Tuesday, December 15, 2015


(This is from the publication I edit in Colorado, so you won't be able to make yours look exactly like this. But the five steps are still the same, and we certainly do love recipes!)

Tuesday, November 24, 2015

Photo Credits and Wikimedia

The best photos to go with your articles are ones you take yourself, but, if they didn't come out well or you couldn't get any at all, you can look for pictures on Wikimedia.

Other photos you find on the Web are probably copyrighted, which means someone owns them and other people aren't allowed to use them. We could get in trouble if you used a photo that belongs to someone else.

Wikimedia makes photos available for people to use, though you have to be a little bit careful, because some of the pictures say "noncommercial use" or "not for commercial use," which means we can't use them because YVNY is a business. (You can use them for your personal blog or for a paper at school.)
If it says "public domain" or "Creative Commons" it's okay for us. But you still have to give the photographer credit.

Here's where you find that information:

Then, when you add the photo to the YVNY Image Library, you'll see in the right hand rail, a place to put the photographer's name. Don't just add the name -- add the word "photo" and a colon, like this:
(The other boxes above that one are filled in automatically)

If you or a parent or a sibling or someone else took the photo, you'd put their name in the same way.

One more thing: When you do a book review, you can take a book cover from the Internet and you don't have to add a photo credit. Same with posters for a move review. Just make sure it's an actual book cover or poster, not something someone else drew or a photo of the book.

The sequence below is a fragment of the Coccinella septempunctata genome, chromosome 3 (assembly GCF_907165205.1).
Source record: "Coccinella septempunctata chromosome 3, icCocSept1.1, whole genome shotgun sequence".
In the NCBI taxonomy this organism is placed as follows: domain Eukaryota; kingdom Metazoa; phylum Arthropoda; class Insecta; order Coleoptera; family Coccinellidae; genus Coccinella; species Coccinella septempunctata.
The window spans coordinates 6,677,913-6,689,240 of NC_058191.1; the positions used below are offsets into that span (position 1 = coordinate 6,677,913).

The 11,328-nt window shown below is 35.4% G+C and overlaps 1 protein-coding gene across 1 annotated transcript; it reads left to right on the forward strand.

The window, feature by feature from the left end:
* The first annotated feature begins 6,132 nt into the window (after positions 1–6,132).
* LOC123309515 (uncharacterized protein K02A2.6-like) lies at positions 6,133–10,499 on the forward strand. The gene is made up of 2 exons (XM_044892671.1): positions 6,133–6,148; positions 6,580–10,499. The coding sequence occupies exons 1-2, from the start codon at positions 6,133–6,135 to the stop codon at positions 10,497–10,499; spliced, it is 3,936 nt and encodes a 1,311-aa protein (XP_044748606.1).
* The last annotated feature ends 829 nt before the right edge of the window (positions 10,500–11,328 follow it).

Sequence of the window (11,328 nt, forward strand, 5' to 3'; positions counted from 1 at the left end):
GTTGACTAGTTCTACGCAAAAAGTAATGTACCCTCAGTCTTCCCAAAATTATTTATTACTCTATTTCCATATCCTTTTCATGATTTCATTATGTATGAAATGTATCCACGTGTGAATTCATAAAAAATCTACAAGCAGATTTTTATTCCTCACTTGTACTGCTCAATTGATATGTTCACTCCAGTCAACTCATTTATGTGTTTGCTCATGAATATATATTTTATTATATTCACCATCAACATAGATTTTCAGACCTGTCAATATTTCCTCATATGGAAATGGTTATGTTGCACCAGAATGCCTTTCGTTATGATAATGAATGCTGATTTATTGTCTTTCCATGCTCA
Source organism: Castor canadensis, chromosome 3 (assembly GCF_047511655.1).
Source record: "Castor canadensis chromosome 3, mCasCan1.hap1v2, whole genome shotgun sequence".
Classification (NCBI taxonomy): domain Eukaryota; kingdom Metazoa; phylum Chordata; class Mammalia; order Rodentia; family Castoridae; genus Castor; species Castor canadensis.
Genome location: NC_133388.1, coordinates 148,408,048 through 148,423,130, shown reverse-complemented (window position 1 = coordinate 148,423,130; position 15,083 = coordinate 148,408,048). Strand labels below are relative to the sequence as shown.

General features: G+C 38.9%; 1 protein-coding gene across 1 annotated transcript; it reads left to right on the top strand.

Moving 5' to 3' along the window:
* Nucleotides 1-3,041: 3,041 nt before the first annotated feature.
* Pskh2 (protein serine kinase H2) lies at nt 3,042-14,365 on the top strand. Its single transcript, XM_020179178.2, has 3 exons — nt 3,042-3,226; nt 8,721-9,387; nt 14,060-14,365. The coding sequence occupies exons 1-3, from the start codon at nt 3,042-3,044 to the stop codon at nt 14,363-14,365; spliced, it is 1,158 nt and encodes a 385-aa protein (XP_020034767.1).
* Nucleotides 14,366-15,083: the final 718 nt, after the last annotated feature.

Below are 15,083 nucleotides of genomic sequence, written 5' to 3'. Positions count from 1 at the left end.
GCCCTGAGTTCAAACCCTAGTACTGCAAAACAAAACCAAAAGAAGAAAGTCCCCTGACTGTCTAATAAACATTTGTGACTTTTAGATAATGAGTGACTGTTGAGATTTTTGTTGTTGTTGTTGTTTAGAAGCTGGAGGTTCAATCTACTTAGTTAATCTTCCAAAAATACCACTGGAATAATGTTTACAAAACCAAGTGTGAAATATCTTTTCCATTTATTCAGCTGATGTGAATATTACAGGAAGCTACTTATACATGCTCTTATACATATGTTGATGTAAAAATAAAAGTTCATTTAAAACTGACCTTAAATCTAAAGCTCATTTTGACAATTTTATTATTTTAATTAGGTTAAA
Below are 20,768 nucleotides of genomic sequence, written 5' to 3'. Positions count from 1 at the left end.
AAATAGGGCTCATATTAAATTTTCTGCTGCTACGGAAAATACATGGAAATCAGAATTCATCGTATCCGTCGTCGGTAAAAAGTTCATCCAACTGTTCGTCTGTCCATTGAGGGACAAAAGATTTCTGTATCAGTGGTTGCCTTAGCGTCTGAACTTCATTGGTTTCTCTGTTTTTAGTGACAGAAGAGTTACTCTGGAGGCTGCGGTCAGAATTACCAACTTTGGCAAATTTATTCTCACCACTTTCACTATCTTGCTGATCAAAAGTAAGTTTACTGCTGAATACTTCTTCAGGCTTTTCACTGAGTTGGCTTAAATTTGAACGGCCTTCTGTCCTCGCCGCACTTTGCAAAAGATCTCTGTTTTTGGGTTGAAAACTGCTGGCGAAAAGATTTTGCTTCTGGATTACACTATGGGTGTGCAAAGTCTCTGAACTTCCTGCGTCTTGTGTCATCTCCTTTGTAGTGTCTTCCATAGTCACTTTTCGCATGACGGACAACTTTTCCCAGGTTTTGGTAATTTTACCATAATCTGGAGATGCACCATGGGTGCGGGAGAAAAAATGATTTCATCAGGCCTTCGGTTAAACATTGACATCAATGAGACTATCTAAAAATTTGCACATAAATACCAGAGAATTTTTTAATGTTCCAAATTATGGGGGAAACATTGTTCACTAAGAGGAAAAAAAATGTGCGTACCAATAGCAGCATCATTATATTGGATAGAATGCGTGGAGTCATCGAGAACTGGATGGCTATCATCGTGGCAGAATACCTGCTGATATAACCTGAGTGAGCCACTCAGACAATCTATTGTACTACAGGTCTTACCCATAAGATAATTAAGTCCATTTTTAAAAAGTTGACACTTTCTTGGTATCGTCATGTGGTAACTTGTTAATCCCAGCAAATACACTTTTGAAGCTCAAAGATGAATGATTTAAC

You can also use logos, the images businesses use. For instance, if you went to the American Museum of Natural History, you could use their logo, though that place is so full of great things to photograph that I hope the logo wouldn't be the only picture you had!

Every story should have photos. Otherwise, people probably won't read it!

Thursday, March 19, 2015

Can I review this book or movie?

A very important step before you do a movie or book review is to find out if someone else is already doing it. It would be foolish to put all that time and effort in and then put it up on the site and have me say, "Um, sorry, that one has already been taken."

The other thing you should do is decide before you see the movie or read the book that you are going to review it. That way, you can keep track of the things you'll want to mention and also make sure you know the names of characters and other details.

Trying to remember it later doesn't work very well.

But before you get to that point, of course, you have to choose a book or a movie.

The basic rules are these:

1. It has to be appropriate for kids under 14.

It's okay if it's kind of PG-13, but you have to say so in the review.

"This movie has a lot of action and violence that isn't appropriate for kids under 11," or maybe "... for kids who get upset by that sort of thing."
"This novel is best for kids 12 and over, because the plot is very complicated."

2. It has to be new, and by "new," we mean "within the last six months."

How can you tell? Here are two easy ways:

For a book:

Go to Amazon.com and look it up.

On the page where the possible choices are, you'll find your book and its publication date:

Or you can go to the actual page for the book and find it there:
Then do the math. Don't worry too much about exact dates.

In this case, it was published very early in October, so figure the book is good until April, 2015. If it were October 27, you could "round it off" and use November to start, and say it was good until May.

If it's in the middle, like the 12th or 17th, just figure "the middle." (See the next example!

With movies, but now you're going to imdb.com, and you'll find the release date here:

So "Monkey Kingdom" would be good until about the middle of October.

If the expiration date is close, of course, it means you can't waste a lot of time, particularly with films.

In fact, if it's a movie that has a lot of action and special effects, you should do it very, very soon after it is released so that it's still in theaters.

One more thing

Watch out for older books and movies that are being re-released. If they just bring out a new paperback of "Little House in the Big Woods," that's a wonderful book but it's not new and we wouldn't do a review of it.